Adams basically confirms this shame theory: “I don’t feel shame or embarrassment like normal people. I wasn’t always this way. It’s a learned skill.” No wonder he understands Trump so well! Beyond their persuasion prowess, both men are rich New Yorkers with robust egos but no inner filters. Such a skill set helped build the Trump brand in the business world, and it’s now reshaping politics, the presidency, and the world.

Though reliving the 2016 election through this book won’t sound fun for most people, I recommend it. Adams has written a kind of Rosetta Stone for a less examined aspect of The Trumpening, and I think that’s very valuable and illuminating regardless of your political beliefs.

Notes & Quotes

  • Political commentators without business experience were at a disadvantage when trying to interpret Trump
  • Encourages readers to remain skeptical of his book
  • Trump’s hyperbole “weapons-grade persuasion”: i.e. large opening offer
  • Trump matches emotional state and priorities of supporters
  • Not factually true but emotionally and directionally true
  • Campaign policies are “more persuasion than policy”
  • “When Trump’s critics accused him of laziness, ignorance, and cruel intentions, I saw a skilled persuader who knew what mattered and what didn’t.”
  • Adams has a similar “talent stack” as Trump: hypnotist, New Yorker, rich, doesn’t feel shame: “I don’t feel shame or embarrassment like normal people. I wasn’t always this way. It’s a learned skill.”
  • “Intentional wrongness” paired with something that’s “directionally accurate”, like Trump’s Wall, is powerful persuasion
  • Errors suck up attention and energy
  • Persuasion tip #4: “The things that you think about the most will irrationally rise in importance in your mind.”
  • “A good general rule is that people are more influenced by visual persuasion, emotion, repetition, and simplicity than they are by details and facts.”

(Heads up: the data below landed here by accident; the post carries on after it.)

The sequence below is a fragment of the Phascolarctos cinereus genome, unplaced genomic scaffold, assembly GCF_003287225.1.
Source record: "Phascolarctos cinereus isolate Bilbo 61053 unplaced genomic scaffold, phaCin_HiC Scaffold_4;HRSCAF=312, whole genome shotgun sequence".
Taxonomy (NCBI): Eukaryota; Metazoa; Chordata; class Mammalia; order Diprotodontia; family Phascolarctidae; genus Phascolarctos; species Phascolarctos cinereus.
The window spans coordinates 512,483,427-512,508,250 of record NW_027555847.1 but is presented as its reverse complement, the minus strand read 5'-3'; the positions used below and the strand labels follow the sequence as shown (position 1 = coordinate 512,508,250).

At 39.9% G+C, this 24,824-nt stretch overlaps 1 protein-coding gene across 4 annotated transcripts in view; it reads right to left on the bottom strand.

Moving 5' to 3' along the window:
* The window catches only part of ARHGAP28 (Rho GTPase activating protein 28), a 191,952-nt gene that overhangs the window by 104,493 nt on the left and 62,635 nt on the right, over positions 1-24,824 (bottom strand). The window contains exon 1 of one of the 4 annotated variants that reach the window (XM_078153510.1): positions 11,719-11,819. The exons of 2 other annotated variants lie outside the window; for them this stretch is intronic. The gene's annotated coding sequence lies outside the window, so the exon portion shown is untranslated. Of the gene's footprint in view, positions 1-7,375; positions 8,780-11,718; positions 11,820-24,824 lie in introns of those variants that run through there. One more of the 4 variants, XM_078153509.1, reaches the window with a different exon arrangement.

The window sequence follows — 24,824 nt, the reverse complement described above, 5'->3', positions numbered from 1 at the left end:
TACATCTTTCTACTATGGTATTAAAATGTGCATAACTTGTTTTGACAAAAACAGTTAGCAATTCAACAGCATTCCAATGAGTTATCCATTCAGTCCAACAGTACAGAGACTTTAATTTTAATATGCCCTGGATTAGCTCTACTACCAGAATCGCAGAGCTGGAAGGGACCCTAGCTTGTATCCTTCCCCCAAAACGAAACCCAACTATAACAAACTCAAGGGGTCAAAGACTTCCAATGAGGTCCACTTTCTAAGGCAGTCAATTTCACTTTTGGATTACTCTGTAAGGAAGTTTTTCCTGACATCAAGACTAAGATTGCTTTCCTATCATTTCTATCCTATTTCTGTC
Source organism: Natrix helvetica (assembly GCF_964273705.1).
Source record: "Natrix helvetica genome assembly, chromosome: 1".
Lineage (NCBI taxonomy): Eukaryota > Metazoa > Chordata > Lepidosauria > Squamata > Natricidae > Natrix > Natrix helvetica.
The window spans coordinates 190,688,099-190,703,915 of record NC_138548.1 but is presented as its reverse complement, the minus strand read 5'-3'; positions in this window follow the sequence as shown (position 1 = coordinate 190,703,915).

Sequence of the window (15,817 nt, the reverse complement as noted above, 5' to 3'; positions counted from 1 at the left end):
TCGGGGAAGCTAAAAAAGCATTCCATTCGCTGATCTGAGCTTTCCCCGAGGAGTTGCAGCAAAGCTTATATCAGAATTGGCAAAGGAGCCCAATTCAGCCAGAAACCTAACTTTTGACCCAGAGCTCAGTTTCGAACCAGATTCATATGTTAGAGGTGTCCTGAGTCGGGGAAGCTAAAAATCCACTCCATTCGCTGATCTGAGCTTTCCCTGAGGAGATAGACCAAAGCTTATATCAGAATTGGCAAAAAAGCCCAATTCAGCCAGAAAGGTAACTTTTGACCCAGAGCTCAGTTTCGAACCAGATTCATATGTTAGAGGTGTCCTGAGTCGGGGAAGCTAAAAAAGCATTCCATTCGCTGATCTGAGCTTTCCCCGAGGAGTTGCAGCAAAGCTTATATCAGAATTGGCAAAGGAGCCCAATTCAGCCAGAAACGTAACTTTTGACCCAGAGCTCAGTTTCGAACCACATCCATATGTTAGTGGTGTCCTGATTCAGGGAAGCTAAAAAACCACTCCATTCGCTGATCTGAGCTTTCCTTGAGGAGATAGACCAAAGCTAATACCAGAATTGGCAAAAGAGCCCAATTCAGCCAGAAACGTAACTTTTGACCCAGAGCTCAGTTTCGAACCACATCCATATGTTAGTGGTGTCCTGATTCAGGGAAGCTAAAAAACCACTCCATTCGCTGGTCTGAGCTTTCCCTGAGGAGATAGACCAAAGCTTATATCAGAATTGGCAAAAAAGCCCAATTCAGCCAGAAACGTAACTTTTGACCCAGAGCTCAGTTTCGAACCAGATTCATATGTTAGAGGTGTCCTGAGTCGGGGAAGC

• Persuasion tip #8: “People are more influenced by the direction of things than the current state of things.”
  • Trump is actually thick-skinned, having endured a lifetime of criticism
  • Trump’s constant counterattacking is good persuasion: “It tells people that being his friend is better than being his critic.”
  • A good response to someone’s poor action or words: “Is that the person you want to be?” Higher-Ground Maneuver
  • Says “Fairness is an argument for idiots and children.” [WTF?]
  • Trump’s slogans, branding, nicknames were successful because they were “sticky”, simple, and unusual for politics

Make Yourselves Whole Again: On ‘Dataclysm’ and ‘So You’ve Been Publicly Shamed’

In a sloppy but understandable attempt at satire, Justine Sacco tweeted: “Going to Africa. Hope I don’t get AIDS. Just kidding. I’m white!” Then she got on a long plane ride to South Africa. During the flight her tweet went viral, enraging the easily enraged bastions of social media and catapulting the hashtag #HasJustineLandedYet around the world. When she landed in Johannesburg she was out of a job and in the throes of a scorching, unmerciful online public shaming.